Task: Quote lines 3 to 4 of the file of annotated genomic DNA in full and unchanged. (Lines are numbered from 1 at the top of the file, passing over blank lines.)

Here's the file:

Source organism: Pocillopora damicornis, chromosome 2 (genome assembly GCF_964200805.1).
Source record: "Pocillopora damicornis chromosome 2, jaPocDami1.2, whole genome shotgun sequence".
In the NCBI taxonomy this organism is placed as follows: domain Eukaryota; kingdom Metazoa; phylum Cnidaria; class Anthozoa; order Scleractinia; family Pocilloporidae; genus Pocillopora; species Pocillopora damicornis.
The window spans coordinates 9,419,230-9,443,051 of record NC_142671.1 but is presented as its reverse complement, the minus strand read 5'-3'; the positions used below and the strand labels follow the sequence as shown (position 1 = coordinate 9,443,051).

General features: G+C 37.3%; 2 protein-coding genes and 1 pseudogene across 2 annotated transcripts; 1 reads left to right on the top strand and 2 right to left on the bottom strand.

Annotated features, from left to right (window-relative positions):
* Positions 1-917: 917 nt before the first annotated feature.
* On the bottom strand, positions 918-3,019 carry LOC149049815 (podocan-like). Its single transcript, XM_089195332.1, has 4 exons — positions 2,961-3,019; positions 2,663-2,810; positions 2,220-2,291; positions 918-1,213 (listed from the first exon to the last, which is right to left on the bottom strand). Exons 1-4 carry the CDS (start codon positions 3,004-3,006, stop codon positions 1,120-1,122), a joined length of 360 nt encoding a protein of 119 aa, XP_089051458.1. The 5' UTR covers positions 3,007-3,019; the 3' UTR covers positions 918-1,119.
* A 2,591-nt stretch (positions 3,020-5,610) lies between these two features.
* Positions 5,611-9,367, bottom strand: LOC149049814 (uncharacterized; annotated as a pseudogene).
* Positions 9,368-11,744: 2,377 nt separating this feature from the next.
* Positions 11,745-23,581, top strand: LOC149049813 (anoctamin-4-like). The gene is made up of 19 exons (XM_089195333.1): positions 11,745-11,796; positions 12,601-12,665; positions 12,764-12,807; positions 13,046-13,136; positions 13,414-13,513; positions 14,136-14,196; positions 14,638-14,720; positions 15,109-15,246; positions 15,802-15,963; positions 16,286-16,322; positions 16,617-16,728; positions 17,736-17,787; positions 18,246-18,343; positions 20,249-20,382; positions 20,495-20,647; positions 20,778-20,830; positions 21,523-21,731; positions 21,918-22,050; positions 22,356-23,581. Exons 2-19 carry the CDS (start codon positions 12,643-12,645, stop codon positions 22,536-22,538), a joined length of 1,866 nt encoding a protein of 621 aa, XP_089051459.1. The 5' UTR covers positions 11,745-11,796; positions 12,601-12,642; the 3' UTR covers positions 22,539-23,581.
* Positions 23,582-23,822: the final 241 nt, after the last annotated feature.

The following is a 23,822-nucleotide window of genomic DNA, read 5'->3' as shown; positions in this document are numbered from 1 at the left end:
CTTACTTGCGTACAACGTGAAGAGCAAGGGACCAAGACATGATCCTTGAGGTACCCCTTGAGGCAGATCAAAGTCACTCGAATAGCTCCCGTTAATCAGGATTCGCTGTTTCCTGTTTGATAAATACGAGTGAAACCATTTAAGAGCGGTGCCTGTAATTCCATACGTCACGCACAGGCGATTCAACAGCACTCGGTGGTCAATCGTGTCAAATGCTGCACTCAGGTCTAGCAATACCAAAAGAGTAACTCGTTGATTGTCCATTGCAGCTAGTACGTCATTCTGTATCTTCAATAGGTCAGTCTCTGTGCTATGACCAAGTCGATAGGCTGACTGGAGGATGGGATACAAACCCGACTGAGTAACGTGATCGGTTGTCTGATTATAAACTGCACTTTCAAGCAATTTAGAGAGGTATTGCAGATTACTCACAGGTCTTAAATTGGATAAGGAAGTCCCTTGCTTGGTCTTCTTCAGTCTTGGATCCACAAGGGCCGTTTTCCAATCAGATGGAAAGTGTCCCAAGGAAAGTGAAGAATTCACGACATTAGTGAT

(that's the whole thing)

In the NCBI taxonomy this organism is placed as follows: domain Eukaryota; kingdom Metazoa; phylum Cnidaria; class Anthozoa; order Scleractinia; family Pocilloporidae; genus Pocillopora; species Pocillopora damicornis.
The window spans coordinates 9,419,230-9,443,051 of record NC_142671.1 but is presented as its reverse complement, the minus strand read 5'-3'; the positions used below and the strand labels follow the sequence as shown (position 1 = coordinate 9,443,051).